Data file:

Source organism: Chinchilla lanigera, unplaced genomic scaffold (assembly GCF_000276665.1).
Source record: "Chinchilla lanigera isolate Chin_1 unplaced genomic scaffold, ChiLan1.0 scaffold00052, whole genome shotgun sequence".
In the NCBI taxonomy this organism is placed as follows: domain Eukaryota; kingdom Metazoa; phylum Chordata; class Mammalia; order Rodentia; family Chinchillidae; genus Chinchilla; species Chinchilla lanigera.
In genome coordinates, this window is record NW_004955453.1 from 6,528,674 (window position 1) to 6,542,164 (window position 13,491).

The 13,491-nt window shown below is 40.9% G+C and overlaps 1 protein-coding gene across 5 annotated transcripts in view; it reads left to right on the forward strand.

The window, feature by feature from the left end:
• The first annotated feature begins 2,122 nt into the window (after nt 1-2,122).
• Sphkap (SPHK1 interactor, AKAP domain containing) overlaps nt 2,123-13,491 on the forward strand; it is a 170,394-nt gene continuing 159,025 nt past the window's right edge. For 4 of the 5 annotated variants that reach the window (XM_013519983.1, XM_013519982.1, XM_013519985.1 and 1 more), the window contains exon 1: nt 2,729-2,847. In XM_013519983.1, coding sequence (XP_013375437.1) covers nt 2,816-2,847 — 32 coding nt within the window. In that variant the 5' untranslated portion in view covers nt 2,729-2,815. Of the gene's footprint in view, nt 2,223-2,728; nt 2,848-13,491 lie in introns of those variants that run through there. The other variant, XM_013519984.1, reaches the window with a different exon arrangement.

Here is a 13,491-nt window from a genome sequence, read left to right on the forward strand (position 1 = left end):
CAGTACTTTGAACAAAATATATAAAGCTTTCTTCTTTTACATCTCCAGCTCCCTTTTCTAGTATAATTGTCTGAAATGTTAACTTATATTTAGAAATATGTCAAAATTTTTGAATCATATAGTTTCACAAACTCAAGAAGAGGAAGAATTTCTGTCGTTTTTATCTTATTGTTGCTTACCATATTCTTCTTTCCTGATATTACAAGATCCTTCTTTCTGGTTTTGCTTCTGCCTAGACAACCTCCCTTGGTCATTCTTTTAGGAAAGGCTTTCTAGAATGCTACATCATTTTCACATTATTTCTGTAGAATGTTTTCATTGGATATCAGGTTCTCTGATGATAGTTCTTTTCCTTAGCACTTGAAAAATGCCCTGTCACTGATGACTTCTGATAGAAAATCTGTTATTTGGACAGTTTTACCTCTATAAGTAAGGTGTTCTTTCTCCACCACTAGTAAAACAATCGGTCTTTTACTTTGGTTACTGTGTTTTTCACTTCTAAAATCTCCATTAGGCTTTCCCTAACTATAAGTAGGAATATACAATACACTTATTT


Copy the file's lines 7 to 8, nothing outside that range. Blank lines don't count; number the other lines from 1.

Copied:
• The first annotated feature begins 2,122 nt into the window (after nt 1-2,122).
• Sphkap (SPHK1 interactor, AKAP domain containing) overlaps nt 2,123-13,491 on the forward strand; it is a 170,394-nt gene continuing 159,025 nt past the window's right edge. For 4 of the 5 annotated variants that reach the window (XM_013519983.1, XM_013519982.1, XM_013519985.1 and 1 more), the window contains exon 1: nt 2,729-2,847. In XM_013519983.1, coding sequence (XP_013375437.1) covers nt 2,816-2,847 — 32 coding nt within the window. In that variant the 5' untranslated portion in view covers nt 2,729-2,815. Of the gene's footprint in view, nt 2,223-2,728; nt 2,848-13,491 lie in introns of those variants that run through there. The other variant, XM_013519984.1, reaches the window with a different exon arrangement.